Preacher Fire grows to 7,651 acres in Pine Nut Mountains | SierraSun.com

Preacher Fire grows to 7,651 acres in Pine Nut Mountains

Staff Report
editor@sierrasun

Smoke from the Preacher Fire can be seen on Monday, July 24.

More than 400 homes are threatened by a 7,651-acre fire burning in the Pine Nut Mountains east of Gardnerville on Tuesday, July 25.

A firefighter received minor injuries while working on the lightning-caused blaze that was first reported at 3:30 a.m. on Monday, July 24.

An estimated 300 firefighters, including seven 20-member handcrews, 11 airplanes, seven helicopters, a dozen engines, three water tenders and two bulldozers are battling the fire.

“Access is demanding and dangerous for crews due to rough terrain, numerous mineshafts, washed out roads, along with fuel moistures that have hit critical levels and erratic weather,” Sierra Front Interagency Dispatch fire officials said. “Scattered thunderstorms are forecast to continue today with gusty, unpredictable winds and frequent lightning.”

National Weather Service forecasters issued a flash flood watch for eastern Douglas County, including the Pine Nuts due to a chance of monsoonal rains.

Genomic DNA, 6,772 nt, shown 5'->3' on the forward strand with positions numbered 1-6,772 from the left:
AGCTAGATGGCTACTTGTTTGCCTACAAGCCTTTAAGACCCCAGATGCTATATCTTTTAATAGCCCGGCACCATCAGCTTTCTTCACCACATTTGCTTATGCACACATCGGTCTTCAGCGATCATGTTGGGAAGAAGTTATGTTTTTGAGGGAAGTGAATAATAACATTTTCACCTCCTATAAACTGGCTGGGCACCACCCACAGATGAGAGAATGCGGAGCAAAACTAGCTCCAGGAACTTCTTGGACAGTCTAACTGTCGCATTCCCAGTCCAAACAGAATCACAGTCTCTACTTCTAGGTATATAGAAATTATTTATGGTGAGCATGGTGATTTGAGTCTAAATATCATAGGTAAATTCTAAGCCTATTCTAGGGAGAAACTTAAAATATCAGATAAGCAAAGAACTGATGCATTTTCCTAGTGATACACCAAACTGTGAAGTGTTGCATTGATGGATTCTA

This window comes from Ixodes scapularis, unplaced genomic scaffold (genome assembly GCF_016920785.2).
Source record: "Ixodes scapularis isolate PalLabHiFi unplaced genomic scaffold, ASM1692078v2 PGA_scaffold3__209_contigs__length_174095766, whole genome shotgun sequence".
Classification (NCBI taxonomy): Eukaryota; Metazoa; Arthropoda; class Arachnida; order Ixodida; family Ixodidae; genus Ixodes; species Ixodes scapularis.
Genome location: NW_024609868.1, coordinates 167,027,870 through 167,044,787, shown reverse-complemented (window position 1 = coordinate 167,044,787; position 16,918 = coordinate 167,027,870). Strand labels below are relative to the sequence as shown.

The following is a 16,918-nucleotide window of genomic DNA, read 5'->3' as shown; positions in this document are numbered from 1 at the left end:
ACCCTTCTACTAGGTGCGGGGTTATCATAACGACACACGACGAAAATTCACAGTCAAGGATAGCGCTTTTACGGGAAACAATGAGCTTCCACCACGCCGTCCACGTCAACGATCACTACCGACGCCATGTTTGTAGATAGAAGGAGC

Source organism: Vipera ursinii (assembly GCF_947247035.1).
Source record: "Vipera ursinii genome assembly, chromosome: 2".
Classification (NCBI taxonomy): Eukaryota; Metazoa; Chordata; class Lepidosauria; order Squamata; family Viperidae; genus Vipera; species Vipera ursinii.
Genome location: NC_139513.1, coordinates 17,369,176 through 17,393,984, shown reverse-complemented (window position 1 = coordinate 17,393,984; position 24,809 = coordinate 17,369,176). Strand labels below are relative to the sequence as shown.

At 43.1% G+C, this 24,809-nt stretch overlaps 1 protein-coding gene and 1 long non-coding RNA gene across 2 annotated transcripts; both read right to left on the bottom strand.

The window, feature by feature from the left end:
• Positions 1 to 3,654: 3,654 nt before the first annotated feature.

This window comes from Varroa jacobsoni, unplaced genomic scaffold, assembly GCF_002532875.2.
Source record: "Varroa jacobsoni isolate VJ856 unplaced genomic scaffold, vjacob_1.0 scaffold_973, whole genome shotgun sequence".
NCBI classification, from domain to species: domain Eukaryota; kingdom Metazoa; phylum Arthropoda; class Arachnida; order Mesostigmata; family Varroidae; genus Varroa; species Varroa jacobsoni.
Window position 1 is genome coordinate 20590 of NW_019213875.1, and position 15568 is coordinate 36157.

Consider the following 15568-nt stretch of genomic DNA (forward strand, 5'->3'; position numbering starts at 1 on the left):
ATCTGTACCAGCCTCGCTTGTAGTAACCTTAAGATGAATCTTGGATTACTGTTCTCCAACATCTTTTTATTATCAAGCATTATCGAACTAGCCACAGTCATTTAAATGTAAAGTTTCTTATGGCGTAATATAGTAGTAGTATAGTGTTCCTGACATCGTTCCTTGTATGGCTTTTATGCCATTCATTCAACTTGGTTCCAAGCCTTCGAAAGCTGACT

“Heavy rain is still possible with thunderstorms over far Western Nevada, however, the main coverage of storms is expected to be focused in the Pine Nut and Virginia Ranges,” forecasters said.

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The weather is expected to dry out on Wednesday, reducing the chance of lightning.

On Tuesday, the Federal Emergency Management Agency announced it would pay up to three-quarters of the recovery costs related to the Preacher Fire.

Nevada submitted a request for a Fire Management Assistance Grant declaration to fund recovery costs for the Preacher Fire burning in Douglas County.

A disaster declaration by Douglas County commissioners has been delayed, as fire officials tracked the fire’s progress on Tuesday.

Burning in grass, sagebrush and scattered piñon-juniper, the fire started within the old Bison Fire scar, but has moved into unburned piñon-juniper.

Late Monday afternoon, wind gusts of nearly 30 mph pushed the fire past retardant lines and towards buffalo Canyon, threatening structures and resulting in evacuations.